First of all, I'd strongly assert that the huge entourage of stylists, PR people and production designers create much of the ‘perfection' people seem to see in her. Would she be as perfect without the thousands and thousands of dollars of production money behind her? Now I can't argue she doesn't make good pop music but the iconic people of the past (The Beatles, Elvis etc.) didn't depend so heavily on what are essentially peripheral elements to a real artist. The truly brilliant popular musicians of our time have been those who embed themselves into popular culture seamlessly: you can go to any covers-night in any pub in Britain and someone playing a Beatles song with just a guitar can sound great. But you'd be harder pressed to find a Beyoncé song that anyone can just get up and do a song that resonates to those on all levels.

Obviously that's just an example and many people cover Beyoncé on YouTube and so on every day, but the example highlights a key difference of the icons of the past and those we hail as perfection now; they just needed the music. The Beatles were great because they started something, musically; all the other hype was spun around it. Sam Phillips said of Elvis that he needed to “find a white man who had the Negro sound and Negro feel, [then] I could make a billion dollars” which while not a politically great sentiment, illustrates the way he changed a segregated nations view of music and the surrounding culture, that's why those people were revered. All the corporate nonsense, the flashy videos, the great image and the aspirational desirability aside: what is it about her music that makes Beyoncé perfect?
Having already received a barrage of bile from some of my peers for asking this question, perhaps I am truly missing out. Perhaps some neurone in my brain truly doesn't work, or if I were perhaps a better person, maybe I would agree with everyone else that Beyoncé is the world's most perfect human being.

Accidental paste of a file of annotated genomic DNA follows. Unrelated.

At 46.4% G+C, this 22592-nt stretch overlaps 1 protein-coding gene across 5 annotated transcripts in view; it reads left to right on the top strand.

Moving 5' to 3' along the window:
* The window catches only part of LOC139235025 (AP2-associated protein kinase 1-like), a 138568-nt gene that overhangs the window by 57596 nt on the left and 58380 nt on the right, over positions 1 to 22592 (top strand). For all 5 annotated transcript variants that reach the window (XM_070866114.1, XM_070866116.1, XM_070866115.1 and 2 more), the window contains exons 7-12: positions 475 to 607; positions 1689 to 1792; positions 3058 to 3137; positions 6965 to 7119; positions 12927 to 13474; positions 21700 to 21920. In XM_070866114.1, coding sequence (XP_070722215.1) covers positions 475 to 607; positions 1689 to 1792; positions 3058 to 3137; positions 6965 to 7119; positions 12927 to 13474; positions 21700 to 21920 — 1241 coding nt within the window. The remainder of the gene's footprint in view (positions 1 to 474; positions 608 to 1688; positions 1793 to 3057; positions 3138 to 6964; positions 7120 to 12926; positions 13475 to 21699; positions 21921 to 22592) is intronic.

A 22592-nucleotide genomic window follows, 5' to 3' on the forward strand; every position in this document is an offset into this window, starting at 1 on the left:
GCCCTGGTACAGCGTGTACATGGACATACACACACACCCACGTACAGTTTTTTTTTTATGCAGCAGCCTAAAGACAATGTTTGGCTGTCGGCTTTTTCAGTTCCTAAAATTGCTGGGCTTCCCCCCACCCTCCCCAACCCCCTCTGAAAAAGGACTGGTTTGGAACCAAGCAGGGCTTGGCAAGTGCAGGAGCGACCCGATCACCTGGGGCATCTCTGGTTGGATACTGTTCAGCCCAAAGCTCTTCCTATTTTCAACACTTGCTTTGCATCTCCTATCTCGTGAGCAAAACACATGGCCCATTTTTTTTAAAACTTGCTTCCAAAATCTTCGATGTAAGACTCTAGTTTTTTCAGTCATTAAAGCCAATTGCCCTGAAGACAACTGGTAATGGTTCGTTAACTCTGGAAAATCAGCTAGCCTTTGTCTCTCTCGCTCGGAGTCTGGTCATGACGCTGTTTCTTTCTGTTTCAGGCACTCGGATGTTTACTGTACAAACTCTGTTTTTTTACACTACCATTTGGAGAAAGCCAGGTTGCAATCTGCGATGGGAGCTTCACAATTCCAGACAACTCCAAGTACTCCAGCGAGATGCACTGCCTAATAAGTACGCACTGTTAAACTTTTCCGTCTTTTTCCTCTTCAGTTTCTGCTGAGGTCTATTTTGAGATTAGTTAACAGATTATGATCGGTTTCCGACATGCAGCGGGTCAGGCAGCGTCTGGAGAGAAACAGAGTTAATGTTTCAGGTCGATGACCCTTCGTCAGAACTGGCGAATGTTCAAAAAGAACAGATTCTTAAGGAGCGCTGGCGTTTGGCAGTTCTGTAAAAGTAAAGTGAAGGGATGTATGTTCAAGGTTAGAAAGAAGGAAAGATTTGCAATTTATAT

Or maybe she's just got a fucking amazing
marketing team, something to think about…

Article: Karen White (For); Raoul Duke (Against)

Photographs: commons.wikimedia.org (Featured); en.wikipedia.org (Main)


For Beyoncé:

Beyoncé, in the simplest terms, is the epitome of the modern feminist. With songs
that speak to women across the world and voice feminist issues, she has slowly
become somewhat an idol to many. Whilst building her career she has managed
to maintain a successful marriage and given birth to a child; a feat admired by
me personally and I am sure by many others. Though, she hasn’t always had the
support of some women through singing (on some albums) solely about men and
sex. According to some this means that she isn’t a true feminist- but not in my
opinion.

In modern society the media creates our understanding of the world and how we
see it, this means that artists must now go further than creating music, they must
become a role model, sex icon or both- why is that a bad thing when her music is
still amazing?

More recently on the releasing of her curious fifth album where she by-passed all
publicity, Beyoncé confirms her role model status by singing: why we shouldn’t
obsess over our image, about the trials of motherhood and female sexual
gratification. Most prominently on her new album in the song ‘***Flawless’ she
includes a spoken word interlude from the TED Talk on feminism by the brilliant,
Nigerian born writer Chimamanda Ngozi Adichie. Adichie inspires us as listeners,
by making valid points regarding societal pressures and expectations. These
pressures and expectations are ones that teach women to aspire to be married